The Hammer Curl works the entire arm. It specifically targets your biceps, brachialis, and brachioradialis. However, because of the positioning of your arms and wrists, you can’t avoid strengthening your forearms with this exercise.
What are the Hammer Curl Variations?
Hammer Curl variations increase the resistance to a Hammer Curl movement. Generally, you can change a Hammer Curl variation by changing a few techniques.
- Standing while doing the Hammer Curl: Standing more closely resembles the traditional Hammer Curl. However, standing can cause changes in muscle activation because you’re putting your body into different positions that may or may not target different muscles.
- Seated Hammer Curl: This position helps you to maintain proper form. This variation is ideal for those who have lower back pain or who have never done the Hammer Curl.
- Elbow position in relation to the forearm: Your elbows can be in front of your trunk (frontal plane), besides your trunk (transverse plane), or behind your trunk (sagittal plane).
Specific types of Hammer Curl variations
- Alternating Hammer Curl: Grab a dumbbell in each hand with palms facing your thighs. Curl one arm up as high as possible without moving the shoulder joint. Alternate arms, one at a time, until you have completed the required number of reps for each arm.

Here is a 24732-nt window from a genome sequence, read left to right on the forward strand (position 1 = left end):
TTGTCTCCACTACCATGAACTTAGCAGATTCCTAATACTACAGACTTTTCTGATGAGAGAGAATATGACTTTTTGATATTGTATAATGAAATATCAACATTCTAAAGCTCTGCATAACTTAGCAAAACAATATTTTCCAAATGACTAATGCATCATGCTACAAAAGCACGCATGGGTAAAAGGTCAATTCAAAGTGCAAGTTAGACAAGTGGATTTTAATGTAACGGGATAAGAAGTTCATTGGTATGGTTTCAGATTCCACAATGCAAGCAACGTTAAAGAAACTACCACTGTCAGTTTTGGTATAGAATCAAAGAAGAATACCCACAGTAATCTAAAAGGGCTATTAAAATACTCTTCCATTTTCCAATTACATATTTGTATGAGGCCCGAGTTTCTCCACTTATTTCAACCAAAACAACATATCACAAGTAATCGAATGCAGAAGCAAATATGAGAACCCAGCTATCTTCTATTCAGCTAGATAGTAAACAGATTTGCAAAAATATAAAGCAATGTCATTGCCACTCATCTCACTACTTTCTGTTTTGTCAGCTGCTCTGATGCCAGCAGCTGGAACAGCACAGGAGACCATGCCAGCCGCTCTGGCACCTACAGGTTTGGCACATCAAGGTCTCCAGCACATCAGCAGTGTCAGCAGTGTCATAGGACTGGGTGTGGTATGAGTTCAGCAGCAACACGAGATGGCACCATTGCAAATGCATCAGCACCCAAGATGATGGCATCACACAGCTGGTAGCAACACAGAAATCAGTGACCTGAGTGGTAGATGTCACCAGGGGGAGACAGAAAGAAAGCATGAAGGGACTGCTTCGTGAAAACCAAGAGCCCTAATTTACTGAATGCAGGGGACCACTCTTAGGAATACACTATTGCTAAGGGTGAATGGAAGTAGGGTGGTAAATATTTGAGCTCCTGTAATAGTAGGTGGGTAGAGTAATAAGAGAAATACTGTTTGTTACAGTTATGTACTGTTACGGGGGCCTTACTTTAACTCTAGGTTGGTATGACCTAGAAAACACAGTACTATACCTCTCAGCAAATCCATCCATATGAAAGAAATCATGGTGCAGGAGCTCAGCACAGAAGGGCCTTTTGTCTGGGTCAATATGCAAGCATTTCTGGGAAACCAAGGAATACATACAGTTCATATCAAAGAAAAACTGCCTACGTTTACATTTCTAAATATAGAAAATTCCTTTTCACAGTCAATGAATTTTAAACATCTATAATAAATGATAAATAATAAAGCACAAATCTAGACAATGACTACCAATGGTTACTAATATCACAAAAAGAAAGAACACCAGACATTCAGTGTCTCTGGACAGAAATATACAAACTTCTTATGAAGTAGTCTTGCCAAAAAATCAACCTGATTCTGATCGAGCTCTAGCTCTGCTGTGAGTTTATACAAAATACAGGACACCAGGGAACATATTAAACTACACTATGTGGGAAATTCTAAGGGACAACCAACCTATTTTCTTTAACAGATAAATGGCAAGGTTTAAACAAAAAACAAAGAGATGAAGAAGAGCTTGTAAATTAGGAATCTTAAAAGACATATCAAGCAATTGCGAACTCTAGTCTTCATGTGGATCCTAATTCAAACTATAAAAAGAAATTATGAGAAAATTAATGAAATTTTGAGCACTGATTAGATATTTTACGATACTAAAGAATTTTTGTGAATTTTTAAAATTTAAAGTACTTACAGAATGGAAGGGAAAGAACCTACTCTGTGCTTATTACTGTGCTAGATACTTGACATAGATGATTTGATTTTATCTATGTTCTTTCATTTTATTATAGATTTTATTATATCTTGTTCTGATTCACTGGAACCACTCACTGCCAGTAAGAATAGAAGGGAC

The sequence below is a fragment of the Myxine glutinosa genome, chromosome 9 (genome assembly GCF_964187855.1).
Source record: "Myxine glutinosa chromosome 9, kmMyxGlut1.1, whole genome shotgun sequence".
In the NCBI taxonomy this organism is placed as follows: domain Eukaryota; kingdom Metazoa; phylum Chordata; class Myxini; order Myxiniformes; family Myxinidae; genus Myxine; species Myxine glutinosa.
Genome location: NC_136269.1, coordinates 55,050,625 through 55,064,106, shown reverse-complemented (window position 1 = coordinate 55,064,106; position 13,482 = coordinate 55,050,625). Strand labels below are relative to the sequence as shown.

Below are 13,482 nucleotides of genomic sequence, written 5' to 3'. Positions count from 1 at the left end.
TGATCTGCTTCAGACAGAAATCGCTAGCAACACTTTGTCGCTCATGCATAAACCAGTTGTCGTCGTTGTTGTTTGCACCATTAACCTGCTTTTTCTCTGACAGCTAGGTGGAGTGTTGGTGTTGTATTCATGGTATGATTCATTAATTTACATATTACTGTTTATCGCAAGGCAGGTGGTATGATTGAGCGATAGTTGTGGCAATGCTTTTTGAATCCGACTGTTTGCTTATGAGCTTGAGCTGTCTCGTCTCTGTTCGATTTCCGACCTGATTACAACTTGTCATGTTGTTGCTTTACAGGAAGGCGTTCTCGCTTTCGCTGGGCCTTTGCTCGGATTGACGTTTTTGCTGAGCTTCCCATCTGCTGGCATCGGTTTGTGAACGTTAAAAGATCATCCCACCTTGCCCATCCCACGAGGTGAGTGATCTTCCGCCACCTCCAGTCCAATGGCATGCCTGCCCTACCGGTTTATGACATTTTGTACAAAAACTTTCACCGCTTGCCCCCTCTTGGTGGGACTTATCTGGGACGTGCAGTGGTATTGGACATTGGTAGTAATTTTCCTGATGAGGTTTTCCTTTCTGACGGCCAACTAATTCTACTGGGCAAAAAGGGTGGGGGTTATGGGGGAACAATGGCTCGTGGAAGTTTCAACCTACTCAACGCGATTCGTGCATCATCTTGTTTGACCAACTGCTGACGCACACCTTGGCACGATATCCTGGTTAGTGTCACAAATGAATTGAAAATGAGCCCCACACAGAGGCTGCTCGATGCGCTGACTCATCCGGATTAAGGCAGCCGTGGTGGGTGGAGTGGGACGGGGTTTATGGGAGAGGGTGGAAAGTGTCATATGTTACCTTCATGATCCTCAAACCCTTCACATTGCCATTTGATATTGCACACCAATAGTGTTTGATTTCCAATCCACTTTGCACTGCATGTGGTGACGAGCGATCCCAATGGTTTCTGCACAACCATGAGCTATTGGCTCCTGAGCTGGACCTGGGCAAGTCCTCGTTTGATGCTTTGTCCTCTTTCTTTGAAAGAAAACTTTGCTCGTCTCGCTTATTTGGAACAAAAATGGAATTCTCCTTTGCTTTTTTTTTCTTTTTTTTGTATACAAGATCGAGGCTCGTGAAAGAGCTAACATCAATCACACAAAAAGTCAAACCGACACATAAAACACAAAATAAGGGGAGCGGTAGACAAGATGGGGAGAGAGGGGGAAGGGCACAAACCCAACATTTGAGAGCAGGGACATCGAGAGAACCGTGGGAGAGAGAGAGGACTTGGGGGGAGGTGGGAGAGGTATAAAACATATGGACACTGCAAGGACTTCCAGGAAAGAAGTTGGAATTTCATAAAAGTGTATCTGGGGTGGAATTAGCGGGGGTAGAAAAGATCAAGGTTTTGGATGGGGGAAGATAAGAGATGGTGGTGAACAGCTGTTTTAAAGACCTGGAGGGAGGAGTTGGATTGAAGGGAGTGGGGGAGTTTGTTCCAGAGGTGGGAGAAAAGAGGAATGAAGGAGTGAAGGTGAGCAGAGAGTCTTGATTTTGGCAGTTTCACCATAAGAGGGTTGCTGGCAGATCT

- Incline Hammer Curl: Sit on an incline bench or use the preacher curl machine. Curl one arm up as high as possible without moving the shoulder joint. Alternate arms, one at a time, until you have completed the required number of reps for each arm.
- Preacher Hammer Curl: Sit on a preacher bench, lean forward, and place your upper arms against it. Use an EZ curl bar or a Hammer Curl bar with the curl handles pointing down. Curl one arm up as high as possible without moving the shoulder joint. Alternate arms, one at a time, until completion.
- Hammer Curl Power Squat: Stand holding dumbbells at your side, then do a power squat (squat down with knees bent and hips back) while simultaneously curling the dumbbells. As you come up, do a shoulder press with the arms. Return to the starting position and repeat.
What is the Necessary Equipment for a Hammer Curl?
You will need the specific equipment listed below to perform a hammer curl.
- A set of dumbbells
- A preacher bench or an incline bench
- A Hammer Curl bar – if you want to try the hammer curl power squat
Who Named the Hammer Curl?